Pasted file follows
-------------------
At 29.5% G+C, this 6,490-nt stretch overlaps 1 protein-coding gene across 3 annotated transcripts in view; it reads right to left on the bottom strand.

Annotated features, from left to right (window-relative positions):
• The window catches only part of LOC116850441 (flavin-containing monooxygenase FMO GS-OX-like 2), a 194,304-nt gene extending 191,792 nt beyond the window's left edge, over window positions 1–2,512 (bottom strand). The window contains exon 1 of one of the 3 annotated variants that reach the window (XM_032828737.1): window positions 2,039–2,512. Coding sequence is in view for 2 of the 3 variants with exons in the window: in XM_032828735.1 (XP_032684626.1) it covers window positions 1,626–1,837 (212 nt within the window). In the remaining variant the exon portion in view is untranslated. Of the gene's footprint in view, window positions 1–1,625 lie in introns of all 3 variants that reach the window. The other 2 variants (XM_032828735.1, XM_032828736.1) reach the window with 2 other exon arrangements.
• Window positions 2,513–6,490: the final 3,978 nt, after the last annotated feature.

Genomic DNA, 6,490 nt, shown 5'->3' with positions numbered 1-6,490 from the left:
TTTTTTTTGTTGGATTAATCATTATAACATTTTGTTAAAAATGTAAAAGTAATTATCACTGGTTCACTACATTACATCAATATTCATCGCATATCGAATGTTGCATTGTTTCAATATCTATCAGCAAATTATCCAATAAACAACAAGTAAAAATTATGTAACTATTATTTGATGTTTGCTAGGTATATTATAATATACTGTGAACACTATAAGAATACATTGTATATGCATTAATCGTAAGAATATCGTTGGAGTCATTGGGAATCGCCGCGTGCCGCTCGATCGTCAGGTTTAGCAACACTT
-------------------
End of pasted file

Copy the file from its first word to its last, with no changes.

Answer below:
At 29.5% G+C, this 6,490-nt stretch overlaps 1 protein-coding gene across 3 annotated transcripts in view; it reads right to left on the bottom strand.

Annotated features, from left to right (window-relative positions):
• The window catches only part of LOC116850441 (flavin-containing monooxygenase FMO GS-OX-like 2), a 194,304-nt gene extending 191,792 nt beyond the window's left edge, over window positions 1–2,512 (bottom strand). The window contains exon 1 of one of the 3 annotated variants that reach the window (XM_032828737.1): window positions 2,039–2,512. Coding sequence is in view for 2 of the 3 variants with exons in the window: in XM_032828735.1 (XP_032684626.1) it covers window positions 1,626–1,837 (212 nt within the window). In the remaining variant the exon portion in view is untranslated. Of the gene's footprint in view, window positions 1–1,625 lie in introns of all 3 variants that reach the window. The other 2 variants (XM_032828735.1, XM_032828736.1) reach the window with 2 other exon arrangements.
• Window positions 2,513–6,490: the final 3,978 nt, after the last annotated feature.

Genomic DNA, 6,490 nt, shown 5'->3' with positions numbered 1-6,490 from the left:
TTTTTTTTGTTGGATTAATCATTATAACATTTTGTTAAAAATGTAAAAGTAATTATCACTGGTTCACTACATTACATCAATATTCATCGCATATCGAATGTTGCATTGTTTCAATATCTATCAGCAAATTATCCAATAAACAACAAGTAAAAATTATGTAACTATTATTTGATGTTTGCTAGGTATATTATAATATACTGTGAACACTATAAGAATACATTGTATATGCATTAATCGTAAGAATATCGTTGGAGTCATTGGGAATCGCCGCGTGCCGCTCGATCGTCAGGTTTAGCAACACTT